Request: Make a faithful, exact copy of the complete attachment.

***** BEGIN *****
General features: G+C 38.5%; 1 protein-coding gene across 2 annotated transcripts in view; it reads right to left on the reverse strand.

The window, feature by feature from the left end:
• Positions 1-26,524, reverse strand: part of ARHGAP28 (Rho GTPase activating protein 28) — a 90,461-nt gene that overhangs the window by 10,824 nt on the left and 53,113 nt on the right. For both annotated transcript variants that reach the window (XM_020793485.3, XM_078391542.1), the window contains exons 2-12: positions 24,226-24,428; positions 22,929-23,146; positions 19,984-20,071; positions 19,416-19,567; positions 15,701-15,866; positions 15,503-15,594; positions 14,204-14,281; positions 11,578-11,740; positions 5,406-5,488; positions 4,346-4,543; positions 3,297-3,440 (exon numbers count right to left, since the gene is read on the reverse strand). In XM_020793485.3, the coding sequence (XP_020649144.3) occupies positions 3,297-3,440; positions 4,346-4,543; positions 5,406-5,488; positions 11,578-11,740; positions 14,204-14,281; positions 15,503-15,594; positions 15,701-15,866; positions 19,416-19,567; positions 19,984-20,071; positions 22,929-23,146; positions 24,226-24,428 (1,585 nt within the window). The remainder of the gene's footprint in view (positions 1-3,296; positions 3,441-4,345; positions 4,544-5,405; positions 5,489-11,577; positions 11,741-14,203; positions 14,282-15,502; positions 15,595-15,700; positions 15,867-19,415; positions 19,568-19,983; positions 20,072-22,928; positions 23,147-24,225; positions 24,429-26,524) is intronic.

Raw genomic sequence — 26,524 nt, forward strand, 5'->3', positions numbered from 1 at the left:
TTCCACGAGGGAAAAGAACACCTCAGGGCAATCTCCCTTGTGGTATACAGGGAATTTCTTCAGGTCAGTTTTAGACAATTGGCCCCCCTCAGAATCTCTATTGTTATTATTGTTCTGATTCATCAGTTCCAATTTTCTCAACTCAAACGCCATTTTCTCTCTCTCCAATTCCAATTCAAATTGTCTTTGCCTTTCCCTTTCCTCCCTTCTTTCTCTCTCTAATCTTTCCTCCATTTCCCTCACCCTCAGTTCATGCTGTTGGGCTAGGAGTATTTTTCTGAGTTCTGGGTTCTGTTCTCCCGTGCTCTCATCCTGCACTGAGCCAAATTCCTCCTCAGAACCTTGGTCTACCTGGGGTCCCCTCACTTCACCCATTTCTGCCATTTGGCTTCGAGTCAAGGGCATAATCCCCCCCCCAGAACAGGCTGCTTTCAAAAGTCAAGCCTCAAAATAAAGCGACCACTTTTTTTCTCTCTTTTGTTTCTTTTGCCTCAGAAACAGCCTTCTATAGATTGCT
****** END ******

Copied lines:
General features: G+C 38.5%; 1 protein-coding gene across 2 annotated transcripts in view; it reads right to left on the reverse strand.

The window, feature by feature from the left end:
• Positions 1-26,524, reverse strand: part of ARHGAP28 (Rho GTPase activating protein 28) — a 90,461-nt gene that overhangs the window by 10,824 nt on the left and 53,113 nt on the right. For both annotated transcript variants that reach the window (XM_020793485.3, XM_078391542.1), the window contains exons 2-12: positions 24,226-24,428; positions 22,929-23,146; positions 19,984-20,071; positions 19,416-19,567; positions 15,701-15,866; positions 15,503-15,594; positions 14,204-14,281; positions 11,578-11,740; positions 5,406-5,488; positions 4,346-4,543; positions 3,297-3,440 (exon numbers count right to left, since the gene is read on the reverse strand). In XM_020793485.3, the coding sequence (XP_020649144.3) occupies positions 3,297-3,440; positions 4,346-4,543; positions 5,406-5,488; positions 11,578-11,740; positions 14,204-14,281; positions 15,503-15,594; positions 15,701-15,866; positions 19,416-19,567; positions 19,984-20,071; positions 22,929-23,146; positions 24,226-24,428 (1,585 nt within the window). The remainder of the gene's footprint in view (positions 1-3,296; positions 3,441-4,345; positions 4,544-5,405; positions 5,489-11,577; positions 11,741-14,203; positions 14,282-15,502; positions 15,595-15,700; positions 15,867-19,415; positions 19,568-19,983; positions 20,072-22,928; positions 23,147-24,225; positions 24,429-26,524) is intronic.

Raw genomic sequence — 26,524 nt, forward strand, 5'->3', positions numbered from 1 at the left:
TTCCACGAGGGAAAAGAACACCTCAGGGCAATCTCCCTTGTGGTATACAGGGAATTTCTTCAGGTCAGTTTTAGACAATTGGCCCCCCTCAGAATCTCTATTGTTATTATTGTTCTGATTCATCAGTTCCAATTTTCTCAACTCAAACGCCATTTTCTCTCTCTCCAATTCCAATTCAAATTGTCTTTGCCTTTCCCTTTCCTCCCTTCTTTCTCTCTCTAATCTTTCCTCCATTTCCCTCACCCTCAGTTCATGCTGTTGGGCTAGGAGTATTTTTCTGAGTTCTGGGTTCTGTTCTCCCGTGCTCTCATCCTGCACTGAGCCAAATTCCTCCTCAGAACCTTGGTCTACCTGGGGTCCCCTCACTTCACCCATTTCTGCCATTTGGCTTCGAGTCAAGGGCATAATCCCCCCCCCAGAACAGGCTGCTTTCAAAAGTCAAGCCTCAAAATAAAGCGACCACTTTTTTTCTCTCTTTTGTTTCTTTTGCCTCAGAAACAGCCTTCTATAGATTGCT